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Cyber Crime Puts Our Critical Infrastructures in Danger

Cyber Crime Puts Our Critical Infrastructures in Danger
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By Dr. Jarrod Sadulski
Faculty Member, Criminal Justice, American Military University

Cyber crimes are on the rise. The estimated annual cost of global cybercrime is about $600 billion and growing. The Department of Homeland Security and the FBI recently alerted critical infrastructure stakeholders of cyber crime threats to infiltrate industrial control systems involving the electrical and nuclear power industry, in addition to critical infrastructure that involves the water, aviation and manufacturing sectors.

In addition to threatening critical infrastructures, cyber crime also abets:

  • Child pornography
  • Child exploitation
  • Banking and financial fraud
  • Intellectual property theft

Hackers who wish to harm the United States use complicated cyber attacks, trying to cripple essential services such as power, water and banking systems.

Cyber crimes have global implications because terrorists, transnational organized crime syndicates and even hostile foreign governments know how to attack these essential infrastructures. They can conduct their attacks from any domestic or international location, creating a world of logistical and jurisdictional problems.

Challenges Associated with Addressing Cyber Crime

Advancements in technology play an important role in promoting efficiency in our society. These advances have brought major improvements in the government, medical and business communities.

But security officials worry about cyber attacks because our physical infrastructure operations are becoming more integrated and dependent on information technology. That dependency on technology has created a substantial risk for wide-scale attacks that could adversely affect the U.S. economy and the daily lives of millions of Americans.

Consistent Risk Management Operations Help to Protect Critical Infrastructures

As cyber threats rapidly evolve and change, protecting our critical infrastructures requires consistent risk management operations. To address threats to critical infrastructure, the Department of Homeland Security (DHS) coordinates its efforts with sector-specific organizations, federal agencies and private-sector partners to share information and intelligence.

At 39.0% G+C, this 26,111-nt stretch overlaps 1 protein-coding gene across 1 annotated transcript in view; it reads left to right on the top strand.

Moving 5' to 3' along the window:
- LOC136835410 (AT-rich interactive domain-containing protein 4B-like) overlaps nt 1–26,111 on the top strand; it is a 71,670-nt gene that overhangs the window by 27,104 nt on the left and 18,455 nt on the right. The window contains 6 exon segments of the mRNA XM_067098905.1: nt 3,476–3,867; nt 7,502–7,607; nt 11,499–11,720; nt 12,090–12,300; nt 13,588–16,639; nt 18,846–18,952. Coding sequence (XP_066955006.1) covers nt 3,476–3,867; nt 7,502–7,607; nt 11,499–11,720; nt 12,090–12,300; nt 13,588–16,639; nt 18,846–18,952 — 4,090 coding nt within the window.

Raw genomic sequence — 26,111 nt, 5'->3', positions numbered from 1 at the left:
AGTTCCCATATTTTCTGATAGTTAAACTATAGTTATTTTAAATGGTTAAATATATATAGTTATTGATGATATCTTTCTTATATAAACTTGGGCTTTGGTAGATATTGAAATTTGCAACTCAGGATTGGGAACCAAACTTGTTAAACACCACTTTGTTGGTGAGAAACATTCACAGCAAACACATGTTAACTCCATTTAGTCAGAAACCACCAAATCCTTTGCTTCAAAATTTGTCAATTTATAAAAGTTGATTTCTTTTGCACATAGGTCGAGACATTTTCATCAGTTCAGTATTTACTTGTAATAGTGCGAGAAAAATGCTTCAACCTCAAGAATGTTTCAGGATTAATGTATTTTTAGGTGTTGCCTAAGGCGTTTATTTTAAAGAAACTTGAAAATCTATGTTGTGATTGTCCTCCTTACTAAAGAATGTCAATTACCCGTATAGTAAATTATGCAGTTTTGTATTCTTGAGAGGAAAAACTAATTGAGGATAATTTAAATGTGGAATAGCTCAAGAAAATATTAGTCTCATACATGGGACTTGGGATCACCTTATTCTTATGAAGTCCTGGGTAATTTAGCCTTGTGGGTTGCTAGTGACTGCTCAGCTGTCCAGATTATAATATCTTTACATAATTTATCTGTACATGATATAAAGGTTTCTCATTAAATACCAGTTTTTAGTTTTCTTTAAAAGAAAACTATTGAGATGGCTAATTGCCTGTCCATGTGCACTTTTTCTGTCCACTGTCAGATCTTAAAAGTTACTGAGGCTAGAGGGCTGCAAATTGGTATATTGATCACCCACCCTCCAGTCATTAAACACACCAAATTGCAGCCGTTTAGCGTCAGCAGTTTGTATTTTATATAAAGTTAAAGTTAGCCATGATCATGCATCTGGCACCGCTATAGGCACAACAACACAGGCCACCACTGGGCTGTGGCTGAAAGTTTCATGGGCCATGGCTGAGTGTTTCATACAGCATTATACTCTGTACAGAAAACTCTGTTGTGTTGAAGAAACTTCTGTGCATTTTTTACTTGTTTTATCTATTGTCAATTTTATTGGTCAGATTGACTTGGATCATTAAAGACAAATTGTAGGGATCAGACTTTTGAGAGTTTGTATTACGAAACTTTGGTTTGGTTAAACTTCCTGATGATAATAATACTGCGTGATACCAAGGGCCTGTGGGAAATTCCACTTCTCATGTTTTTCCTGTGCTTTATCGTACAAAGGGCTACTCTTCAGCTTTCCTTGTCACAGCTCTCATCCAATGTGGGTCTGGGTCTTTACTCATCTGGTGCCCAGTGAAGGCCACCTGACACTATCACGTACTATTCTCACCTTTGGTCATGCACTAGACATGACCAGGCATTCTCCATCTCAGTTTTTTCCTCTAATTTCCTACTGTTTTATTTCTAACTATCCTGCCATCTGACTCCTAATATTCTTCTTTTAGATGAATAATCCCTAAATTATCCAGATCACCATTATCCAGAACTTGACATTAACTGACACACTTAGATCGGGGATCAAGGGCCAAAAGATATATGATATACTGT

For example, the DHS Cyber Situational Awareness, Incident Response, and Management Center is manned 24 hours a day, seven days a week. It constantly monitors evolving threats to American infrastructures.

The center consists of an Industrial Control Systems Cyber Emergency Response Team. This team works with law enforcement agencies, other intelligence centers and critical infrastructure stakeholders to coordinate efforts and ensure that emergency preparedness is always up to date.

DHS has established a Critical Infrastructure Cyber Community (C³) that helps owners and operators of critical infrastructure organizations to mitigate cybercrime risks.

This voluntary association employs a Framework for Improving Critical Infrastructure Cybersecurity, which consists of standards, guidelines and best practices to manage cybersecurity-related risks. The association helps promote the protection and resilience of critical infrastructures and other sectors important to the economy and national security.

Cyber crime is a significant threat to all critical infrastructures. Businesses associated with critical infrastructures must ensure that anti-virus software and other risk mitigation initiatives prevent them from becoming cyber crime victims. That’s why DHS actively collaborates with other government entities and private industry to minimize cyber threats.

Get started on your cybersecurity degree at American Military University.

About the Author

Dr. Jarrod Sadulski has been with the Coast Guard since 1997. His expertise includes infrastructure security, maritime security, homeland security, contraband interdiction and intelligence gathering. He has also received commendations from the Coast Guard. Currently, Jarrod is a supervisor in the Reserve Program and provides leadership to Reserve members who conduct homeland security, search and rescue, and law enforcement missions.

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